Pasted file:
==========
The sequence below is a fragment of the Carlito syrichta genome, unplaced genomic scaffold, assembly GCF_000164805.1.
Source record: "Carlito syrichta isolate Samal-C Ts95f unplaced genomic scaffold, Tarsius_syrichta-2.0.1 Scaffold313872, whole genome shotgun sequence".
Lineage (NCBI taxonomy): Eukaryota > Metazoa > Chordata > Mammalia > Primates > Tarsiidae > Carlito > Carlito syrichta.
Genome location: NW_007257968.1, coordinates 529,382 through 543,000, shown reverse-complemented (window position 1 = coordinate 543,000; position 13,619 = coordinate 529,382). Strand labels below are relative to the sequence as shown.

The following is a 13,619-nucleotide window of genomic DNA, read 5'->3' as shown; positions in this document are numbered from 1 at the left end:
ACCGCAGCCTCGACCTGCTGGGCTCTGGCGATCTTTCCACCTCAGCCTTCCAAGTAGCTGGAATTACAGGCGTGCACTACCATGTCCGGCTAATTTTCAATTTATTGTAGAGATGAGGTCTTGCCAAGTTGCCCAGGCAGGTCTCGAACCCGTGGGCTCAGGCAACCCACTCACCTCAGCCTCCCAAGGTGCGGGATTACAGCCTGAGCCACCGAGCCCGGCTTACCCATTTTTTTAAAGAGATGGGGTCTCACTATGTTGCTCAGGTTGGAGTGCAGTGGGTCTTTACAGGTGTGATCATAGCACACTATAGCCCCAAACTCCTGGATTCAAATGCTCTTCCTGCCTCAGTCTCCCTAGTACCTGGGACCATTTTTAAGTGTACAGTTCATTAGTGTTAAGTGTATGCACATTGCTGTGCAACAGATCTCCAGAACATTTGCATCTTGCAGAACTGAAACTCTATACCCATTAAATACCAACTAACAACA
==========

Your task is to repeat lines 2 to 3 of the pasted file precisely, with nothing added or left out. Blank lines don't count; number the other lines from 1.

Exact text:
Source record: "Carlito syrichta isolate Samal-C Ts95f unplaced genomic scaffold, Tarsius_syrichta-2.0.1 Scaffold313872, whole genome shotgun sequence".
Lineage (NCBI taxonomy): Eukaryota > Metazoa > Chordata > Mammalia > Primates > Tarsiidae > Carlito > Carlito syrichta.